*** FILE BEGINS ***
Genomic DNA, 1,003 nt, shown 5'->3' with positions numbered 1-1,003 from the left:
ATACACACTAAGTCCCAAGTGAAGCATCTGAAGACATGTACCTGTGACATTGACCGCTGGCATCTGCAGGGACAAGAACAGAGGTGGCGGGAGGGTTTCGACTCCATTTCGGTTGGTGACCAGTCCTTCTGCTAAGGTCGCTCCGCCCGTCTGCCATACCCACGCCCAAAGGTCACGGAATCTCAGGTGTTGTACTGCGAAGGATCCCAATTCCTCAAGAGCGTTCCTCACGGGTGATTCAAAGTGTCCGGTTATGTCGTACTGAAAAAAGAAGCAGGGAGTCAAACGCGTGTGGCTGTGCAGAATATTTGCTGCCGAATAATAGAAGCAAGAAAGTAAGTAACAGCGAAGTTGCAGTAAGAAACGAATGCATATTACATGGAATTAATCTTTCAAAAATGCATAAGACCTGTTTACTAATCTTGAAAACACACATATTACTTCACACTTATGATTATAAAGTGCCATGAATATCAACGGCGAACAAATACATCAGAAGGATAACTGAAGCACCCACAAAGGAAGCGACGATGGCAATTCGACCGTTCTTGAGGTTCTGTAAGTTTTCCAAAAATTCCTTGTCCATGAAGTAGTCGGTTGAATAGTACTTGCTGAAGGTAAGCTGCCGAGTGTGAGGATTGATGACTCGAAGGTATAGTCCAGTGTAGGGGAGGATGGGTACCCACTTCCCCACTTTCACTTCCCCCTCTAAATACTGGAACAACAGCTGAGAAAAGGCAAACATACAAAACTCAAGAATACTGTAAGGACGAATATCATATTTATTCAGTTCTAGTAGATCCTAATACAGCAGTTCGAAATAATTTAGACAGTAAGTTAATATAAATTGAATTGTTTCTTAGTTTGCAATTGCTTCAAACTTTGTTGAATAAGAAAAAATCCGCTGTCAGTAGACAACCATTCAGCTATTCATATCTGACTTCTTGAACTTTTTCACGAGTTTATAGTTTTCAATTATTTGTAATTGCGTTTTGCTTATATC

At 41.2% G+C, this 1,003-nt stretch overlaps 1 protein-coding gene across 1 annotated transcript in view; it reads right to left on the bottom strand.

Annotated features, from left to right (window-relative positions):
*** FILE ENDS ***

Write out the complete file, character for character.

Genomic DNA, 1,003 nt, shown 5'->3' with positions numbered 1-1,003 from the left:
ATACACACTAAGTCCCAAGTGAAGCATCTGAAGACATGTACCTGTGACATTGACCGCTGGCATCTGCAGGGACAAGAACAGAGGTGGCGGGAGGGTTTCGACTCCATTTCGGTTGGTGACCAGTCCTTCTGCTAAGGTCGCTCCGCCCGTCTGCCATACCCACGCCCAAAGGTCACGGAATCTCAGGTGTTGTACTGCGAAGGATCCCAATTCCTCAAGAGCGTTCCTCACGGGTGATTCAAAGTGTCCGGTTATGTCGTACTGAAAAAAGAAGCAGGGAGTCAAACGCGTGTGGCTGTGCAGAATATTTGCTGCCGAATAATAGAAGCAAGAAAGTAAGTAACAGCGAAGTTGCAGTAAGAAACGAATGCATATTACATGGAATTAATCTTTCAAAAATGCATAAGACCTGTTTACTAATCTTGAAAACACACATATTACTTCACACTTATGATTATAAAGTGCCATGAATATCAACGGCGAACAAATACATCAGAAGGATAACTGAAGCACCCACAAAGGAAGCGACGATGGCAATTCGACCGTTCTTGAGGTTCTGTAAGTTTTCCAAAAATTCCTTGTCCATGAAGTAGTCGGTTGAATAGTACTTGCTGAAGGTAAGCTGCCGAGTGTGAGGATTGATGACTCGAAGGTATAGTCCAGTGTAGGGGAGGATGGGTACCCACTTCCCCACTTTCACTTCCCCCTCTAAATACTGGAACAACAGCTGAGAAAAGGCAAACATACAAAACTCAAGAATACTGTAAGGACGAATATCATATTTATTCAGTTCTAGTAGATCCTAATACAGCAGTTCGAAATAATTTAGACAGTAAGTTAATATAAATTGAATTGTTTCTTAGTTTGCAATTGCTTCAAACTTTGTTGAATAAGAAAAAATCCGCTGTCAGTAGACAACCATTCAGCTATTCATATCTGACTTCTTGAACTTTTTCACGAGTTTATAGTTTTCAATTATTTGTAATTGCGTTTTGCTTATATC

At 41.2% G+C, this 1,003-nt stretch overlaps 1 protein-coding gene across 1 annotated transcript in view; it reads right to left on the bottom strand.

Annotated features, from left to right (window-relative positions):